For the Endangered American Eel, a Long, Slippery Road to Recovery

The endangered American eel, once abundant along the U.S. East Coast, is critically important in keeping rivers clean and ecologically intact. Now, fisheries managers are looking to the Delaware, the longest undammed river east of the Mississippi, as a model for bringing back this uncharismatic, but vital, fish. 

The American eel isn’t just a U.S. native. It’s also indigenous to southern Greenland, Iceland, eastern Canada, inland to the Great Lakes, Central America, northern South America, and Caribbean islands. Despite this expansive range, the International Union for Conservation of Nature (IUCN) lists the species as “endangered.” 

It would be in even worse shape without the Delaware River, which flows unimpeded 330 miles through New York, Pennsylvania, New Jersey, and Delaware. Few, if any, eel refuges are more important, and management on the Delaware provides a global blueprint for eel recovery. 

Glass eels wriggle in a glass dish of water, illuminated to show their transparency at this phase of life. These farmed eels are in a holding tank in Maine.

Farmed glass eels in a holding tank. Heather Perry

American eels are “catadromous,” meaning they live in brackish and fresh water and spawn in salt. They thrive in the Delaware because there are no dams on the main river to block migration from and to the sea and because water quality is excellent. 

Maintaining that water quality are the eels themselves and the role they play in sustaining the Eastern elliptio mussel. These mussels, which filter out silt and other pollutants, abound in the Delaware because they depend on eels for distribution, parasitizing them with “glochidia,” their larvae, which eventually detach. Some mussel species attract fish by waving appendages that resemble worms or minnows, then they blast them with glochidia. The eastern elliptio disperses glochidia in a mucus web that eels swim through.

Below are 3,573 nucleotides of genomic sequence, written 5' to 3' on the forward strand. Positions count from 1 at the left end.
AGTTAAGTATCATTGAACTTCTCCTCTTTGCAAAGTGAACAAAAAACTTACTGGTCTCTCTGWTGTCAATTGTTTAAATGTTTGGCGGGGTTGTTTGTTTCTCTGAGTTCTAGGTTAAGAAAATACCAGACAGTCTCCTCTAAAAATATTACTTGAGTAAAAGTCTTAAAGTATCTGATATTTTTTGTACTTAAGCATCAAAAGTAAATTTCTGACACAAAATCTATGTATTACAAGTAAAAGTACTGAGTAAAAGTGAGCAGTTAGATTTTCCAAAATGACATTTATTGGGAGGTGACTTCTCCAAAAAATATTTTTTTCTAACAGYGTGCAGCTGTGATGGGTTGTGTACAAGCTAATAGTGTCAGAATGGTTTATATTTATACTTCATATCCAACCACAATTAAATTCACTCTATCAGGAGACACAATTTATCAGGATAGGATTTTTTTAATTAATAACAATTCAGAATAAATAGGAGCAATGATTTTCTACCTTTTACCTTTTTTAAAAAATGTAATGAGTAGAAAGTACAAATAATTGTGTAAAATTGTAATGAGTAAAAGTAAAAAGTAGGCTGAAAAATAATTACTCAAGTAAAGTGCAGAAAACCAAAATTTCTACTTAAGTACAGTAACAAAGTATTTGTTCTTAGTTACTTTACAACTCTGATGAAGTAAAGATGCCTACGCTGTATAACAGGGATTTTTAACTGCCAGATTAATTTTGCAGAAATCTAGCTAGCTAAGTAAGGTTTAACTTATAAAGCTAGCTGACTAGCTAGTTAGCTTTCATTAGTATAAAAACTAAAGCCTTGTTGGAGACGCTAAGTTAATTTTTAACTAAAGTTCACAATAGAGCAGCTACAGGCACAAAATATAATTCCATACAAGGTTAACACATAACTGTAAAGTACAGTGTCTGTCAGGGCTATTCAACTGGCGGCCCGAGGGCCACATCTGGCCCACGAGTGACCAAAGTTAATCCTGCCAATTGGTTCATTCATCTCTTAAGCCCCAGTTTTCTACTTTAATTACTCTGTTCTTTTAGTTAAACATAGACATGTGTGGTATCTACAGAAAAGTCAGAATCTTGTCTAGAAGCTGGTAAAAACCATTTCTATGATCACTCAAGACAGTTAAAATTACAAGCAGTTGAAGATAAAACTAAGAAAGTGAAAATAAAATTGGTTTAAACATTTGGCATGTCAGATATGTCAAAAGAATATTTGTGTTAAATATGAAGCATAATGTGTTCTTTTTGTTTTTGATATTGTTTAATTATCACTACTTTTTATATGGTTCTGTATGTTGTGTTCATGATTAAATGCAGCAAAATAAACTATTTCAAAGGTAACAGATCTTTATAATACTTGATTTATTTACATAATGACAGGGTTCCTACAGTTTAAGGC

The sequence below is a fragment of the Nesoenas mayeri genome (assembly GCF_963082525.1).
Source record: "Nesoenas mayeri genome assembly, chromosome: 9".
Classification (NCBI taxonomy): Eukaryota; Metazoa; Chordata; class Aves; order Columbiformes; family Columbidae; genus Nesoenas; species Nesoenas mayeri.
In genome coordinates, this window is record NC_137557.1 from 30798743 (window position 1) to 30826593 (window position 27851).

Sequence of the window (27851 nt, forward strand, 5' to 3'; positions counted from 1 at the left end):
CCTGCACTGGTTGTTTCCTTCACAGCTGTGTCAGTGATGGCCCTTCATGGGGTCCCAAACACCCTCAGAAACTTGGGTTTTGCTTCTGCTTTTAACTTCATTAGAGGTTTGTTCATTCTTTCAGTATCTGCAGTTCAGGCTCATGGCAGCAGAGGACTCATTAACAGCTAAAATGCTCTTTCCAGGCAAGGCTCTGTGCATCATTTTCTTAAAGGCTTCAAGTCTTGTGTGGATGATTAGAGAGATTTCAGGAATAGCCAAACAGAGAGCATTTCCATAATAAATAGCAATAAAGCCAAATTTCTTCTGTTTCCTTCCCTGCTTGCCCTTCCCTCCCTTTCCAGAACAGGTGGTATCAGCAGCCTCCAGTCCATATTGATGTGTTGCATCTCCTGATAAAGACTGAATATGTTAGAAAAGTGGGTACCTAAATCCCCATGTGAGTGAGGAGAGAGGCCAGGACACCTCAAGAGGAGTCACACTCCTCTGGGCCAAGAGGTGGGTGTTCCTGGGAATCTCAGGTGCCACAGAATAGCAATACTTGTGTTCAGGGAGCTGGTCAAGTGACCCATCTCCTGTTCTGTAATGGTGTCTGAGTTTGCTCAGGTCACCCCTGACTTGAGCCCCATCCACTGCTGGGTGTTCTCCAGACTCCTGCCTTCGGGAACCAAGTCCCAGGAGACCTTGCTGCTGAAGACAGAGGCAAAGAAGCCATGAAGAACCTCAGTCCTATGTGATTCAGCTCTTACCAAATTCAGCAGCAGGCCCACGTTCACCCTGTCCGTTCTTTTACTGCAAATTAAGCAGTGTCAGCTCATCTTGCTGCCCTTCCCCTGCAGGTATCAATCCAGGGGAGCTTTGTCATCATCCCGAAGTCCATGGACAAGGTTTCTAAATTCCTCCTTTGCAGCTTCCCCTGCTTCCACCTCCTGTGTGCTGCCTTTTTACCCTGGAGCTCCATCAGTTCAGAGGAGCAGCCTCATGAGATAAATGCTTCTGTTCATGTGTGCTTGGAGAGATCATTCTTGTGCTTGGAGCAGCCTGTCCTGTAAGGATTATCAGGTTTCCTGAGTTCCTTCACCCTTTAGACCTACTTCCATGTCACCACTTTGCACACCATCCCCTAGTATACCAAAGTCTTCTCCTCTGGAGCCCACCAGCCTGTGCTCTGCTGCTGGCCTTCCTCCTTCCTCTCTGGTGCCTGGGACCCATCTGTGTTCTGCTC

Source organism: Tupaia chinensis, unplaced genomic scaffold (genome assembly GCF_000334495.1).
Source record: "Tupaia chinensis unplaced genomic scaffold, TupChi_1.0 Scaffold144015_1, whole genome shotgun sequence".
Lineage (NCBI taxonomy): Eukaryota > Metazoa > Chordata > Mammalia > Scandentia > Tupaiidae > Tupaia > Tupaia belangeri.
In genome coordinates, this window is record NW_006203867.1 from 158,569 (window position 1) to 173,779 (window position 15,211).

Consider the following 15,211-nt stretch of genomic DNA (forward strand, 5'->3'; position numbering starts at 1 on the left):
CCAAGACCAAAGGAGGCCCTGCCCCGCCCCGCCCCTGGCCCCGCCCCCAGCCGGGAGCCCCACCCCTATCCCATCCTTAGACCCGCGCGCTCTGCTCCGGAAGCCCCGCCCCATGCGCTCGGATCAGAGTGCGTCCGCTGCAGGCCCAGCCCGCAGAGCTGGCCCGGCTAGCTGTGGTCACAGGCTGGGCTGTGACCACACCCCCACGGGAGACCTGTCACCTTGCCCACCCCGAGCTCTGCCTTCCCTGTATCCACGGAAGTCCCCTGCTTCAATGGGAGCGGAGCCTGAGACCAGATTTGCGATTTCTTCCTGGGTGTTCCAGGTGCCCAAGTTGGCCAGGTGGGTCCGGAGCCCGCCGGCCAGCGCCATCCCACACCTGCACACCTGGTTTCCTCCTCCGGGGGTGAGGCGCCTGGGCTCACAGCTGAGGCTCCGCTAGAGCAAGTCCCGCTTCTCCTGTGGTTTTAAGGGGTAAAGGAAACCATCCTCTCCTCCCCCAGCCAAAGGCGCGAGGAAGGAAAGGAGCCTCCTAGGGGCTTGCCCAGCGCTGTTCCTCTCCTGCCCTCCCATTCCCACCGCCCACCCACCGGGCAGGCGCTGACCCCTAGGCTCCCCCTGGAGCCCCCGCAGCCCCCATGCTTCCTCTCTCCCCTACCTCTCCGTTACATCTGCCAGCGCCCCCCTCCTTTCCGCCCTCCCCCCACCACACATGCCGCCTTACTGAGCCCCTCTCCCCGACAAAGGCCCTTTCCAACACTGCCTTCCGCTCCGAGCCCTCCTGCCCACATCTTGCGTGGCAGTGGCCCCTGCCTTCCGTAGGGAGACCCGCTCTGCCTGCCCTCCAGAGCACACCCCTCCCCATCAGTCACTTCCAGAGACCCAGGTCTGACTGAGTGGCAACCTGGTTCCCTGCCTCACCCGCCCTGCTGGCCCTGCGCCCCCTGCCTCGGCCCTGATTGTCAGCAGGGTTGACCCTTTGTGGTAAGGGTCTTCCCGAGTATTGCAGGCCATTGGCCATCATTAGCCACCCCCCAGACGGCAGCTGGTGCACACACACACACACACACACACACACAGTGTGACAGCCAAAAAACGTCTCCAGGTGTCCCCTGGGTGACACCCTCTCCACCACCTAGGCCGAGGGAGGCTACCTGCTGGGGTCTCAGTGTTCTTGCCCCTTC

Because eels have unrestricted access to the main river, the Delaware sustains an estimated 280 million eastern elliptios that filter the entire flow six times before it reaches Delaware Bay. What’s more, these mussels keep the rocky substrate largely free of silt. So invertebrates — which nourish eels, other fish, birds, and mammals — can proliferate; and eels can hide from predators. 

A host of executive and legislative actions, spanning decades, have made the Delaware River a laboratory for conservation of eels and their habitat. The upper watershed is protected both as a Wild and Scenic River corridor and as the water supply for New York City. Last June, New York State banned fracking in its part of the basin, and the once-filthy industrialized lower reach has been dramatically improved by the U.S. Clean Water Act. 

Compare the Delaware’s ecological health with that of the dam-choked, nearby Susquehanna River, which flows from New York through Pennsylvania and Maryland. Conowingo Dam, built 10 miles above the confluence with Chesapeake Bay in 1928, wiped out 400 miles of eel habitat on the main river and hundreds of more miles on tributaries. 

But here and elsewhere, eel recovery is underway. The U.S. Fish and Wildlife Service is trapping eels in the dam’s outfall and releasing them above. “We’re moving eels past the four lower hydro dams,” says project leader Sheila Eyler. “Once we see a fair number maturing, we’ll start looking at downstream survival.” 

Pine Creek, collected by the Susquehanna above the dam, was essentially devoid of juvenile eastern elliptios before the ongoing recovery effort. But a 2014 survey turned up 78 mussels so young they had to have been transported by the recently stocked eels. With fracking and associated roads silting the Susquehanna system, mussels are needed now more than ever. 

Not all eels transport mussels along rivers. Dozens of eel species around the globe spend their entire lives at sea. But 16, including the American eel, are catadromous; and many have suffered the same fate or worse. In especially bad shape are the European eel (Europe and North Africa) and the Japanese eel (Vietnam, the Philippines, Taiwan, mainland China, and the Korean peninsula).